Bibliotherapy is a type of therapy where literature is used to help you through a tough time. The types of literature can include self-help books, poetry, fiction and personal stories.
It can be done on your own, with a therapist or in a group.
Self-help books are designed to help someone through a tough time, change behaviour or to build resilience and improve coping skills.
There are self-help books out there on all sorts of topics from dealing with anger and panic attacks to coping with stressful events and increasing happiness.
Self-help books can help you understand what you’re going through, feel less alone and give you direction and activities to improve your well-being.
How does bibliotherapy work?
Most bibliotherapy recommended by mental health professionals is based upon the principles of Cognitive Behavioural Therapy (CBT).
CBT-based bibliotherapy is essentially an educational or training process. Not only may it help you to resolve current difficulties, but also to adopt more realistic ways of thinking to help you become more resilient against further episodes of, say, depression or panic.
Bibliotherapy adopts a problem-solving approach to getting through tough times and it helps you to learn more about what you’re going through. in this way, you are actively involved in getting through your tough time.
While it won’t work for everyone there is a good deal of evidence to support the claim that bibliotherapy can be an effective in helping people overcome a range of mental health problems.
When does bibliotherapy work?
As biliotherapy takes so much discipline it’s not for everyone. Whether bibliotherapy works or not depends not only on the quality of the book but also on your motivation and literacy. If you actively read the self-help material and enthusiastically complete the programme you are more likely to benefit than those who only partially read the material and fail to complete the exercises or to carry out the recommendations.
Whether it works or not also depends on what you’re going through. If you’re feeling really depressed or anxious, bibliotherapy alone might not be enough support for you.
For all of us if we’re going through a tough time it’s important we talk to friends and family about how we’re feeling. As well as talking to family and friends, everyone needs a little extra support from time-to-time and it may be the case that you may find it helpful to talk to a health professional like a GP, or counsellor.
Finding the right book for you
Most bookshops in Ireland stock self-help books of all descriptions. Amazon.co.uk currently lists around 40,000 self-help books, with many of those addressing mild and moderate mental health problems. No wonder it can be bewildering when it comes to finding the best book for you; the one that will actually work.
These kinds of books can be recommended or prescribed by your GP or mental health professional, or ones you find yourself. Getting a recommendation from a friend, doctor or therapist can be a good way of choosing a book that may help you.
Different things work for different people and not every book will help everyone. It may take some time to find the right book for you.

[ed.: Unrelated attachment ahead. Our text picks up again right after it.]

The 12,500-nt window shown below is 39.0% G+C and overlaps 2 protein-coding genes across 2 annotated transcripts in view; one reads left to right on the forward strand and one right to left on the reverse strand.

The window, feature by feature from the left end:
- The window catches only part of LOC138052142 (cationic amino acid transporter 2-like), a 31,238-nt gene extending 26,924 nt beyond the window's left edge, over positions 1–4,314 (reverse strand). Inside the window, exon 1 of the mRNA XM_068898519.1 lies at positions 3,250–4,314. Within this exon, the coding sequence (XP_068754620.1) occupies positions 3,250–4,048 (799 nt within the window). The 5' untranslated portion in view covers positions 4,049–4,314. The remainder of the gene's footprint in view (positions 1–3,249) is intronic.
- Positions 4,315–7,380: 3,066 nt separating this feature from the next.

The list of books below is taken from the Power of Words Scheme, which compiled a list of high-quality self-help books based on recommendations of psychologists, counsellors and psychotherapists working in Ireland.
Most of the books included in the scheme are written by leading psychologists and many present self-help versions of established treatment programmes. This list is available to all GPs and the books are stocked in public libraries and in many good bookshops.
|Anger||Overcoming anger and irritability||Will Davies||Constable & Robinson & Robinson, 2000|
|Anxiety||Overcoming anxiety||Helen Kennedy||Constable & Robinson, 2004|
|Anxiety||How to stop worrying||Frank Tallis||Sheldon Press, 1990|
|Anxiety||Overcoming anxiety and shyness||Gillian Butler||Constable & Robinson,2003|
|Bereavement||The courage to grieve||Judy Tatelbaum||Harper Perenniat,1980|
|Bereavement||Finding a way through when someone close has died (For children and teens)||Pat Mood and Lesley Whittaker||Jessica Kingsley Publishers, 2001|
|Child sexual abuse (adult survivors)||Breaking free: Help for survivors of child sexual abuse||Carolyn Ainscough & Kay Toon||Sheldan Press, 2000|
|Depression||Depression: The common sense approach||Bates, Tony||Newleaf, 1999|
|Post-natal depression||Coping with post-natal depression: Light at the end of the tunnel||Mary Pigot||Columbia Press, 1996|
|Depression/ anxiety/ self-esteem||The feeling good handbook||Burns, David||Plume Books,1999|
|Obsessions and compulsions||Overcoming obsessive compulsive disorder||David Veale and Rob Willson||Constable & Robinson, 2005|
|Panic||When panic attacks||Tubridy, Aine||Newleaf, 2003|
|Practical psychotherapy||Change for the better: Self-help through practical psychotherapy||Elizabeth Wilde McCormick||Continuum, 2002|
|Self-esteem||Overcoming low self-esteem||Fennell, Melanie||Constable & Robinson, 2004|
|Stress||The relaxation and stress reduction workbook (5th Ed)||Martha Davis, Elisabeth Robbins Eshelman and Matthew McKay||New Harbinger,2000|
|Traumatic stress||Overcoming traumatic stress||Herbert, Claudia & Wetmore, Ann||Constable & Robinson, 2002|
What can I do now?
- Read one of the books from the list
- Buy a copy of You, me and everyone we know; everyday adventures in mental health
- Download WorkOut, a mental fitness app